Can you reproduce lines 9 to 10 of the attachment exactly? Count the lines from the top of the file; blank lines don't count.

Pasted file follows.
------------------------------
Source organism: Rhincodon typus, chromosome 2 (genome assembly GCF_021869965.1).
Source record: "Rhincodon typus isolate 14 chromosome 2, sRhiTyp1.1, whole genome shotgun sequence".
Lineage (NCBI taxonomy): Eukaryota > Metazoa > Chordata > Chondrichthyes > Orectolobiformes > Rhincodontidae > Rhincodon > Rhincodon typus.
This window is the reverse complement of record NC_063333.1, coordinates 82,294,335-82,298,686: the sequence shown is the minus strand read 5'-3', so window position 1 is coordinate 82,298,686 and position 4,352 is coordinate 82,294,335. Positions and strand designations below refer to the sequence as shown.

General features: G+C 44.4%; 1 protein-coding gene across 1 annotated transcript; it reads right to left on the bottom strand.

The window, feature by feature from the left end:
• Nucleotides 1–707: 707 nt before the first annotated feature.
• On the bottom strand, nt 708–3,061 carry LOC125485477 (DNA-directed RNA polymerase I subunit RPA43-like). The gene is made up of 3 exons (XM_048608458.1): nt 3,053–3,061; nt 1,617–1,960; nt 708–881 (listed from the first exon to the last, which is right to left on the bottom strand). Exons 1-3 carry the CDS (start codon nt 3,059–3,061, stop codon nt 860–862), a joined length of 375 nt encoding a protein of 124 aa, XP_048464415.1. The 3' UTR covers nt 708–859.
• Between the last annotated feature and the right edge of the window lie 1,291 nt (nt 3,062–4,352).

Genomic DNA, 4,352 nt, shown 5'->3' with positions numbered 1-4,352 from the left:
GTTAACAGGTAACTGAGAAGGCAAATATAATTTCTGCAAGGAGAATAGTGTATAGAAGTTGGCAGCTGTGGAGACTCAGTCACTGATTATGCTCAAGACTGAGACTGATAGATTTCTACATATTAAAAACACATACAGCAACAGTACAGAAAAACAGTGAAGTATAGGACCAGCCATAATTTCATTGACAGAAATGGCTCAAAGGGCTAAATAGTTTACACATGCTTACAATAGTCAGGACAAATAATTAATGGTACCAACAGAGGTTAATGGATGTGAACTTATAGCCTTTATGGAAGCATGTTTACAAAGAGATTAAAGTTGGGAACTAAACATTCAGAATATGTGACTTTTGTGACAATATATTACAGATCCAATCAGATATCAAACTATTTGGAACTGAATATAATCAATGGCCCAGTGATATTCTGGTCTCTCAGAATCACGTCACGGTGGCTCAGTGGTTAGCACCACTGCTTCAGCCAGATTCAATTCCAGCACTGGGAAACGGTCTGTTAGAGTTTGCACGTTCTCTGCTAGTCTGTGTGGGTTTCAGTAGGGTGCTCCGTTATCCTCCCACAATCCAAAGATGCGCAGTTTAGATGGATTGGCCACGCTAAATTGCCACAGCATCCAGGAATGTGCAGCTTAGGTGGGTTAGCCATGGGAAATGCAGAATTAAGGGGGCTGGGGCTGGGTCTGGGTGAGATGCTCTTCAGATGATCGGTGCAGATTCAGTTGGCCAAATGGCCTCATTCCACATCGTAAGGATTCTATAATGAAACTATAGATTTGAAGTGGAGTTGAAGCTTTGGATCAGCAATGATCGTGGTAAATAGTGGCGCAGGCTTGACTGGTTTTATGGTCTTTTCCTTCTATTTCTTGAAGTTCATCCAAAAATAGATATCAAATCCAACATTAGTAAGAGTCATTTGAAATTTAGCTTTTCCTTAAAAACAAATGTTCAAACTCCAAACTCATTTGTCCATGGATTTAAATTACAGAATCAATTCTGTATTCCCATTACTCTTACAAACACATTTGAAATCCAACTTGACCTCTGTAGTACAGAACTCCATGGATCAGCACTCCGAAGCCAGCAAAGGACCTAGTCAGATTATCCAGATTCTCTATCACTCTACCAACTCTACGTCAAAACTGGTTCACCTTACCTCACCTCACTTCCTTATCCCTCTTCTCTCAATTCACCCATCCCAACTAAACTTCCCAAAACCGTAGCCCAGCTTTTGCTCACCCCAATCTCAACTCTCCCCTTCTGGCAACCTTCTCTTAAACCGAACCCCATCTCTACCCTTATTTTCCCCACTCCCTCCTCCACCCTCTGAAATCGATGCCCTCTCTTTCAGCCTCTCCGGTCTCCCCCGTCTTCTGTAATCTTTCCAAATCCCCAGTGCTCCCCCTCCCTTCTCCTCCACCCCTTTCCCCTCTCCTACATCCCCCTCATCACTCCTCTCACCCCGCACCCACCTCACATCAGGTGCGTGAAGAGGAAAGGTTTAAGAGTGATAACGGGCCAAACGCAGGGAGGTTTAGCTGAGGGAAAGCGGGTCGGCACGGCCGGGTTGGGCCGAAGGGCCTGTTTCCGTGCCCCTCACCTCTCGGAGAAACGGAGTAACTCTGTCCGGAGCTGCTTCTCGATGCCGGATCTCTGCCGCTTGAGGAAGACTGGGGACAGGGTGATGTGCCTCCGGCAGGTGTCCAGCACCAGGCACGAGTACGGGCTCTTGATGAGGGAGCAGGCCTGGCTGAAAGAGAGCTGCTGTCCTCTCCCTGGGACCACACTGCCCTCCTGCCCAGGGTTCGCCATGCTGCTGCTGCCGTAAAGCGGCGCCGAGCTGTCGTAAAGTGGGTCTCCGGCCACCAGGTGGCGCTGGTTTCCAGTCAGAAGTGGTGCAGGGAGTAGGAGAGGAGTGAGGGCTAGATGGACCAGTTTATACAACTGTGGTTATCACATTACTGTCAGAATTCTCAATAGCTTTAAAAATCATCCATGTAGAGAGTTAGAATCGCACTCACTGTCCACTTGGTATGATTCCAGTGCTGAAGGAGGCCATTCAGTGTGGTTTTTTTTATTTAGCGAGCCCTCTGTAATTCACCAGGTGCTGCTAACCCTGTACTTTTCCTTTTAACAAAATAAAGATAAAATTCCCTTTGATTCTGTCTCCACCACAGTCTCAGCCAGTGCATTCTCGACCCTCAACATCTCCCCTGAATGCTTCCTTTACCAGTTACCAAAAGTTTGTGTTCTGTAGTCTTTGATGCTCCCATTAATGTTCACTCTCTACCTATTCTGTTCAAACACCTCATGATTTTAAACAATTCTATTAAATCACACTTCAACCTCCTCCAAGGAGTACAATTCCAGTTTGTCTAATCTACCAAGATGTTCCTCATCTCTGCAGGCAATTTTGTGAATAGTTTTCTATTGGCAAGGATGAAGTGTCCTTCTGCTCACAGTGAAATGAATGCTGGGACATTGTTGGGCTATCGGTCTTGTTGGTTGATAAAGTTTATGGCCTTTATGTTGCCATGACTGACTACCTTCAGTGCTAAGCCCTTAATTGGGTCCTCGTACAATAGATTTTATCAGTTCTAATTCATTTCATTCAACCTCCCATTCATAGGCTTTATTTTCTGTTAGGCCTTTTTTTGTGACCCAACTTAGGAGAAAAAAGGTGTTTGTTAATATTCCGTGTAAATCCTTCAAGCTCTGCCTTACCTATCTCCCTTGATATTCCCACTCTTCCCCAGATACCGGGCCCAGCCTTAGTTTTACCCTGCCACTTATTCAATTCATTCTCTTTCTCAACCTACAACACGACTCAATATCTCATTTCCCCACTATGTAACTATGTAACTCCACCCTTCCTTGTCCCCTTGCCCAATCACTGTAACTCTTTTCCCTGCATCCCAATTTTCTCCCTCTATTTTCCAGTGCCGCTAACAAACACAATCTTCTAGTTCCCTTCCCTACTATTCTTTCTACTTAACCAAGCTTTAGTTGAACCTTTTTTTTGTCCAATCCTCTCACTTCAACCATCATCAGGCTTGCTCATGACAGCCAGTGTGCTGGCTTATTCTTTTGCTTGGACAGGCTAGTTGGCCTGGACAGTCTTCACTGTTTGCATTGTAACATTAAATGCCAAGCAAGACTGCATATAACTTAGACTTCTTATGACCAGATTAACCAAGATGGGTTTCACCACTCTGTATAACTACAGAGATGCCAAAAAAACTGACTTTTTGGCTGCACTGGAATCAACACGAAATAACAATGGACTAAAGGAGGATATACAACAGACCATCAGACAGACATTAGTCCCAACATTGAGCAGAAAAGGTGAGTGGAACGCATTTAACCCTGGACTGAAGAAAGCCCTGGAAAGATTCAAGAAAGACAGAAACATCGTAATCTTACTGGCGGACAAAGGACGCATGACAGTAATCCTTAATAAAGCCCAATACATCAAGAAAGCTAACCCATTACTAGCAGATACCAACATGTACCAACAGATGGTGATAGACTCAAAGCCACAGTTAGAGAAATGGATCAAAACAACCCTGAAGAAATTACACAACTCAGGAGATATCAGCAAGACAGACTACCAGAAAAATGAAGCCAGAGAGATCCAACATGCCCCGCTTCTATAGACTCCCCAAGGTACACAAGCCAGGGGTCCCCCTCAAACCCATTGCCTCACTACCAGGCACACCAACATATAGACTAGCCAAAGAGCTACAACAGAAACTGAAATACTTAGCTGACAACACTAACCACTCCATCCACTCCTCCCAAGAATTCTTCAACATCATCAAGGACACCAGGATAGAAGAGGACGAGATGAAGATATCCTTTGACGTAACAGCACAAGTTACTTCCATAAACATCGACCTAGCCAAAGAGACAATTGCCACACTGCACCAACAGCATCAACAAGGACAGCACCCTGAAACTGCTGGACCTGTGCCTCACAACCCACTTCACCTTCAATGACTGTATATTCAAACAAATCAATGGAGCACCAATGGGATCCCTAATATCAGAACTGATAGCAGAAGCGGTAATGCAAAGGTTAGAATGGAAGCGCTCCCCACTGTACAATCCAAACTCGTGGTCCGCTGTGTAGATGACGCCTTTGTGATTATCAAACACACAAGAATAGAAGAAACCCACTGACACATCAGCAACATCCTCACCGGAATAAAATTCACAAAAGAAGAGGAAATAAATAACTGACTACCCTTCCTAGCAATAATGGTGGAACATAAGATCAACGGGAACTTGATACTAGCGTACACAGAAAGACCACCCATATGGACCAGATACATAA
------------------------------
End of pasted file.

• Between the last annotated feature and the right edge of the window lie 1,291 nt (nt 3,062–4,352).

Genomic DNA, 4,352 nt, shown 5'->3' with positions numbered 1-4,352 from the left: